Synergies and spinoffs

Like all great ideas, the India-Russia relationship is elegantly simple. India needs Russian assistance to develop truly state of the art systems. Russia, in turn, benefits from India’s deep pockets, helping it modernise its own military and stay in the high-octane hardware hunt.

“India is Russia’s only genuine strategic partner,” says Trubnikov. The reason is that the two countries don’t have any game-changing foreign policy differences. “We have never had any conflicts; neither do we have a common border. And the main principles of our two countries’ foreign policy are either identical or very close.”

IDSA’s Thornton agrees: “Russia does not see India as a strategic rival and has faith in the country’s willingness to keep to agreements and not, as Moscow claims the Chinese have done, to illegally make use of Russian intellectual property.”

There is another unexpected regional benefit. China is extremely wary of America’s intentions in the Pacific and sees the India-US relationship as integral to the Pentagon’s plans to encircle it. However, India’s defence ties with Russia don’t alarm China as Beijing has a settled and transparent relationship with Moscow.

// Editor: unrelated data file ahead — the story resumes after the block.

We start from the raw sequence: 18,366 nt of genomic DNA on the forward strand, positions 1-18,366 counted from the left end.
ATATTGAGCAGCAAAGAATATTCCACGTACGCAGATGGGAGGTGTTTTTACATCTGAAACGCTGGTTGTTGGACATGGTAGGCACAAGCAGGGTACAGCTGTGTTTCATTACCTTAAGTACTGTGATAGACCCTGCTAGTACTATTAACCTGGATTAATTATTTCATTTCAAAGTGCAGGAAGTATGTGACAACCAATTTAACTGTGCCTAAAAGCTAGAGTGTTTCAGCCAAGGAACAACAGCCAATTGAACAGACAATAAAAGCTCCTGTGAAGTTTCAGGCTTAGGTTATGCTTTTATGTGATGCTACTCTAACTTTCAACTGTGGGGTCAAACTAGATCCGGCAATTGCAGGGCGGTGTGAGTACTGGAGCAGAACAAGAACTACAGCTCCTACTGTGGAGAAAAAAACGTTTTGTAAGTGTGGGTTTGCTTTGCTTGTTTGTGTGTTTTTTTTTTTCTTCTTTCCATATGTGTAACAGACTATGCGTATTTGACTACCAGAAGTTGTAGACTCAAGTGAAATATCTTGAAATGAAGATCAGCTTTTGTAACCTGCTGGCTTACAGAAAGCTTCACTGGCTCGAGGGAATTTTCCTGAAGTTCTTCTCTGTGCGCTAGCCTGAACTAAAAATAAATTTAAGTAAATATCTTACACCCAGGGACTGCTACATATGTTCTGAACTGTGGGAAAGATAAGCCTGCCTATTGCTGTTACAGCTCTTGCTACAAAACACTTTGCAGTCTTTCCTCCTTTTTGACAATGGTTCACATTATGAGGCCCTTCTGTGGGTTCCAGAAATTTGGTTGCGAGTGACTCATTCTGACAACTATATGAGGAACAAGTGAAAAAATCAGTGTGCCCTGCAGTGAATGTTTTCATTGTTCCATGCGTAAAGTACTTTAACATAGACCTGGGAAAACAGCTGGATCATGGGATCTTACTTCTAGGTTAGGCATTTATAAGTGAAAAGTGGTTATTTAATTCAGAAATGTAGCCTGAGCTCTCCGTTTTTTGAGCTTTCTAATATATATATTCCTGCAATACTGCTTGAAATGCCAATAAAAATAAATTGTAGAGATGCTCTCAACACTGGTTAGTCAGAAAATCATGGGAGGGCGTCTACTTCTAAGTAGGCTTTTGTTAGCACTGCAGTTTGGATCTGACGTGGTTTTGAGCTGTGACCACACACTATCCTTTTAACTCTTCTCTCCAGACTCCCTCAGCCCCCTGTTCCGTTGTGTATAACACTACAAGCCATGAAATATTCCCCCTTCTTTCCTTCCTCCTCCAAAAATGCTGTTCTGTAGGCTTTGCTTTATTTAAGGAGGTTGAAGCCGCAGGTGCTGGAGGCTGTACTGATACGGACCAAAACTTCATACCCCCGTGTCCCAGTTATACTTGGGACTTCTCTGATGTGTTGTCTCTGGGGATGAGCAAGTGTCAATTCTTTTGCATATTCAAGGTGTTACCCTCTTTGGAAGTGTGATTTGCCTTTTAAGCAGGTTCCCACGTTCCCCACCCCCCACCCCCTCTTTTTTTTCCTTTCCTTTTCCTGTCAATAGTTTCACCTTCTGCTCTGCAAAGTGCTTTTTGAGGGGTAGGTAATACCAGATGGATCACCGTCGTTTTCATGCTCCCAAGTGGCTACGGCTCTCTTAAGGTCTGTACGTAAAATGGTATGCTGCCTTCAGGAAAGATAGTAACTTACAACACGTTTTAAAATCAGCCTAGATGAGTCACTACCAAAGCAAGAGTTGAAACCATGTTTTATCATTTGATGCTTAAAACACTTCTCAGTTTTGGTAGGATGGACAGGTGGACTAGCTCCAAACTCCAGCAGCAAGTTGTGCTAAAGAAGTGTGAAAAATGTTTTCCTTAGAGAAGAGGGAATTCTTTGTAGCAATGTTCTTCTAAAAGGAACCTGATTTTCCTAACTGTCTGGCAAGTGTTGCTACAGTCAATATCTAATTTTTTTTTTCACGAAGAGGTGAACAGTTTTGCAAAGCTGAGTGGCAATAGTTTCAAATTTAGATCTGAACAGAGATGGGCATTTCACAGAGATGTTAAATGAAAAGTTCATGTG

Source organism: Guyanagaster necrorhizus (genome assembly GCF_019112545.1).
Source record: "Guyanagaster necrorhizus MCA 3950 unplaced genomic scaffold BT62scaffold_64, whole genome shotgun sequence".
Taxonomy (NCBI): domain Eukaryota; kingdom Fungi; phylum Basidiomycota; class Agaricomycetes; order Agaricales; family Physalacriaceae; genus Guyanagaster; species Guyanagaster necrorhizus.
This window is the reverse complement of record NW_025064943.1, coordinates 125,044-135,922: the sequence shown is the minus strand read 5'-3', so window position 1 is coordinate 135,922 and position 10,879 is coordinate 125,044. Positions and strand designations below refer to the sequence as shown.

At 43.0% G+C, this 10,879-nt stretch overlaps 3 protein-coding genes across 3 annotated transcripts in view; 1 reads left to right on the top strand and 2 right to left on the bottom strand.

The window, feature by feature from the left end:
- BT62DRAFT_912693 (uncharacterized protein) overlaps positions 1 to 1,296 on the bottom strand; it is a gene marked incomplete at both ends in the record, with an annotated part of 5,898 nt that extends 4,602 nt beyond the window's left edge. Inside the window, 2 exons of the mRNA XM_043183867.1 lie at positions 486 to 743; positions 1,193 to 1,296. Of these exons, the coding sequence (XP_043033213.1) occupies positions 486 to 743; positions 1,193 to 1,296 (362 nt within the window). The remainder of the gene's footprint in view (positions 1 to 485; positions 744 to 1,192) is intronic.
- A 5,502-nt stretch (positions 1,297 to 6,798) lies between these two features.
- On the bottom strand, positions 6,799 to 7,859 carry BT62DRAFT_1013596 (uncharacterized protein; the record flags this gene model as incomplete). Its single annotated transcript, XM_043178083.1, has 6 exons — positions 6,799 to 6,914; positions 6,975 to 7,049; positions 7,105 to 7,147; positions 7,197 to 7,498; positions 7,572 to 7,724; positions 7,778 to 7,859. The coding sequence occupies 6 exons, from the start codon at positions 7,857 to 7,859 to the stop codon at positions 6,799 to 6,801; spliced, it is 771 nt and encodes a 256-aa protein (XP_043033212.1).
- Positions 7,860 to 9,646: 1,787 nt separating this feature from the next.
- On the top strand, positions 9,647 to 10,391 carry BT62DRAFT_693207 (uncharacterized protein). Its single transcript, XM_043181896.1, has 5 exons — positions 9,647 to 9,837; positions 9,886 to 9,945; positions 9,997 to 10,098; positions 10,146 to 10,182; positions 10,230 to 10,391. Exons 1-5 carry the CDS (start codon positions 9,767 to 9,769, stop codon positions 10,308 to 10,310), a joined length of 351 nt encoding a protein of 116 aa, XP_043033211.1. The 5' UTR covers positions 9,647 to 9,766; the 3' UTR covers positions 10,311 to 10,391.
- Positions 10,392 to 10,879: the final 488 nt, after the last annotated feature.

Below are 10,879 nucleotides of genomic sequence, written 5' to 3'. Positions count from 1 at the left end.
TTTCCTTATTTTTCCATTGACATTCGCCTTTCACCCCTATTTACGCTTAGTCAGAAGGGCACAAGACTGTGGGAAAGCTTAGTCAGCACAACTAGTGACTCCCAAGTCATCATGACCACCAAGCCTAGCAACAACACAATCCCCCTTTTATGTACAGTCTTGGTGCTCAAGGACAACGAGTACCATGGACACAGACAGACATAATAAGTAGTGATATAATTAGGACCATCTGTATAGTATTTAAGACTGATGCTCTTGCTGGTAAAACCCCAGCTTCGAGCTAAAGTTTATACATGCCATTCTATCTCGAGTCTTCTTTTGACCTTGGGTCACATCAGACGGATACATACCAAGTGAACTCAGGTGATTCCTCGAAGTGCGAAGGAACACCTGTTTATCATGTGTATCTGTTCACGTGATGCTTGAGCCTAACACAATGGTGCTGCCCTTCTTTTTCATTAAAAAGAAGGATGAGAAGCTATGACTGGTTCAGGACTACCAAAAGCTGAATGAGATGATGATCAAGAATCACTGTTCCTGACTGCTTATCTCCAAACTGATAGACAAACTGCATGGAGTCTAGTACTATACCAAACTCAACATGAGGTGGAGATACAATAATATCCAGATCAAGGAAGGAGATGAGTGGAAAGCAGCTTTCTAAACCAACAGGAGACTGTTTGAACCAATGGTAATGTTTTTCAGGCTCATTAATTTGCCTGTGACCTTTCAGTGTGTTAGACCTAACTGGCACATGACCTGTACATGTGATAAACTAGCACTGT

Hunkering down

All relationships experience strains. Even the so-called Special Relationship between the US and Britain has gone through the wringer many times. Britain was once a superpower but it quietly yielded its place to America as a new era ticked over.

Similarly, Russia is no longer the big brother doling out arms and aid to poor cousin India. The new India is being wooed by virtually every country on the planet. As equal partners, New Delhi and Moscow will have to learn how to manage their relationship.

As the scope of joint defence development grows, the two sides will encounter a myriad of problems but none of it has to be a deal breaker. As the defence brass arrive in New Delhi for the 12th meeting of the India-Russia Inter-Governmental Commission on Military Technical Cooperation on October 10, they might do well to keep that in mind.